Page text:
One might not.
Let me explain:
Most of the problems I’ve mentioned here (no tall of them) were due to some questionable UI choices, which in turn makes the “User Experience” a bit poor.
“User Interface” is how an app or a website communicates visually with its user, it’s a language in itself.
I would like you to fire up any other app you have and if you found a greyed out property then try and edit it. You will instantly realise that it’s a no-go for editing and that’s how the app is communicating this information with you. Not only apps but you can sometimes find that on web forms too, for example, if a web forum doesn’t allow you to change your username. It’s a common UI practice.
The problem here is not only that you have a greyed out property that a normal person would think he just can’t edit ( due to common practice ), but also it does not get exported when it’s obvious that it should ( because it’s placed where every other similar property does), which is a huge red flag from a UI/UX perspective, hence why at first I thought it was a bug and was massively surprised when I realised that it is how it’s supposed to work.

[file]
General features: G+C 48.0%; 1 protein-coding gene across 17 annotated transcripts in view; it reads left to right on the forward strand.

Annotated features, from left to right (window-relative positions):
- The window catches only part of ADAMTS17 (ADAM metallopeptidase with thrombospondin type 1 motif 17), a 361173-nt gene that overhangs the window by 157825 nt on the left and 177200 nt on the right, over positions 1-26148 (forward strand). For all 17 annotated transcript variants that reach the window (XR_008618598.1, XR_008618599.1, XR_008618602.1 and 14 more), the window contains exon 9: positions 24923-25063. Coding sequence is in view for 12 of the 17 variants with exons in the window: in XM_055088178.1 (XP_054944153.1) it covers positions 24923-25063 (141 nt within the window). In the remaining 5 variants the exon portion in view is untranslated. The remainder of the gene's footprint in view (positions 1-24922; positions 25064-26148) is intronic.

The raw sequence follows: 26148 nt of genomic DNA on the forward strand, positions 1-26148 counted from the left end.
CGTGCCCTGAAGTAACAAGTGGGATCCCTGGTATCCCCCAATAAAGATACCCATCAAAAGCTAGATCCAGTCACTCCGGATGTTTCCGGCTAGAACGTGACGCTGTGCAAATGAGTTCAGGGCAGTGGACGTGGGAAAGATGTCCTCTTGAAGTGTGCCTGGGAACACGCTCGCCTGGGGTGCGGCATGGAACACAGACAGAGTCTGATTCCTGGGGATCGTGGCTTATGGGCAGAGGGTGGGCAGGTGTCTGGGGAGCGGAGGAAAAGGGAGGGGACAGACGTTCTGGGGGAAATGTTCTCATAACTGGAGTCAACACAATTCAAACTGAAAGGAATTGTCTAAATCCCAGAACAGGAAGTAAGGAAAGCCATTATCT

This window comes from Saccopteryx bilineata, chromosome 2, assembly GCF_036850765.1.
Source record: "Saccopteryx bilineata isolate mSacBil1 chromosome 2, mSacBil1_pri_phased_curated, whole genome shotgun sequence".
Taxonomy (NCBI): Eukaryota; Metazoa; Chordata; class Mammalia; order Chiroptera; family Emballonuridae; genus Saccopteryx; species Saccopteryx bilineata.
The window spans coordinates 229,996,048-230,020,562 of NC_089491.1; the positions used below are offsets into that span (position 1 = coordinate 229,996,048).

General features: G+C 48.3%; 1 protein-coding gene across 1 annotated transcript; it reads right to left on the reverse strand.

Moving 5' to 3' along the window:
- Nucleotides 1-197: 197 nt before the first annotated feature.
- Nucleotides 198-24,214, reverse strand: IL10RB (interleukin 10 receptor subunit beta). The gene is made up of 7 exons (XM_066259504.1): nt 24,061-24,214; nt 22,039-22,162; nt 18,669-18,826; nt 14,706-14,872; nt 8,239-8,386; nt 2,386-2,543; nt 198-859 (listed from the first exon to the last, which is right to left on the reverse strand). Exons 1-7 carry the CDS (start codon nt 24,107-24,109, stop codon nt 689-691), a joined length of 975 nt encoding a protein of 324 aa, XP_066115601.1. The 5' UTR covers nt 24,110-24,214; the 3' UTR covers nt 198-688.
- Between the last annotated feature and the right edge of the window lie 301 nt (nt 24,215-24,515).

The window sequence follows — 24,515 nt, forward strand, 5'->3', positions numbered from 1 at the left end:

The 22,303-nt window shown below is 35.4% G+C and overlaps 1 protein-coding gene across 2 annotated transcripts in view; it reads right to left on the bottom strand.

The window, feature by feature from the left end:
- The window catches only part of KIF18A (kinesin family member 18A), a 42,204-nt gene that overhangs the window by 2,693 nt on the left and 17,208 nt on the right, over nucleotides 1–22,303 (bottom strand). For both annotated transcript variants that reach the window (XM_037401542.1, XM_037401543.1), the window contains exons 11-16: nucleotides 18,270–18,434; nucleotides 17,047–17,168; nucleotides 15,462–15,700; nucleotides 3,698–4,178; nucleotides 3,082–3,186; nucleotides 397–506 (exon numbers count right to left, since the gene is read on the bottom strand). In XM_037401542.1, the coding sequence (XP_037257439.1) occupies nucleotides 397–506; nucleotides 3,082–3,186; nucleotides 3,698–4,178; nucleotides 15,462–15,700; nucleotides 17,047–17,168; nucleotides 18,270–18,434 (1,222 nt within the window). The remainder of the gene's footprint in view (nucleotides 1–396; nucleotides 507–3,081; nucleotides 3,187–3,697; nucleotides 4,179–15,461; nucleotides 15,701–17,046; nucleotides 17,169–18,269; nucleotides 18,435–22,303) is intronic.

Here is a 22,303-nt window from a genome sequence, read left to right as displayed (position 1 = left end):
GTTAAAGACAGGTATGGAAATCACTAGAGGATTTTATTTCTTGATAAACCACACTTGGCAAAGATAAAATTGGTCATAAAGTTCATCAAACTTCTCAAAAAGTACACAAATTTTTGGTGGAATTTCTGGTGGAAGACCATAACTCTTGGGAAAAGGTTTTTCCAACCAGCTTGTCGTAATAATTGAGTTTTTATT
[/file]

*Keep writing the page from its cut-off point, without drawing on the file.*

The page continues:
One simple way to solve this is by having the property greyed out and uneditable of course, but also have some sort of a radio button beside it and when the user clicks on that radio button it would change to the normal font and color, then the user would know that this property is now activated. Also, in general, every default property whether greyed out or not should be exported because that’s also what a normal person would expect I can also provide some example of that if needed.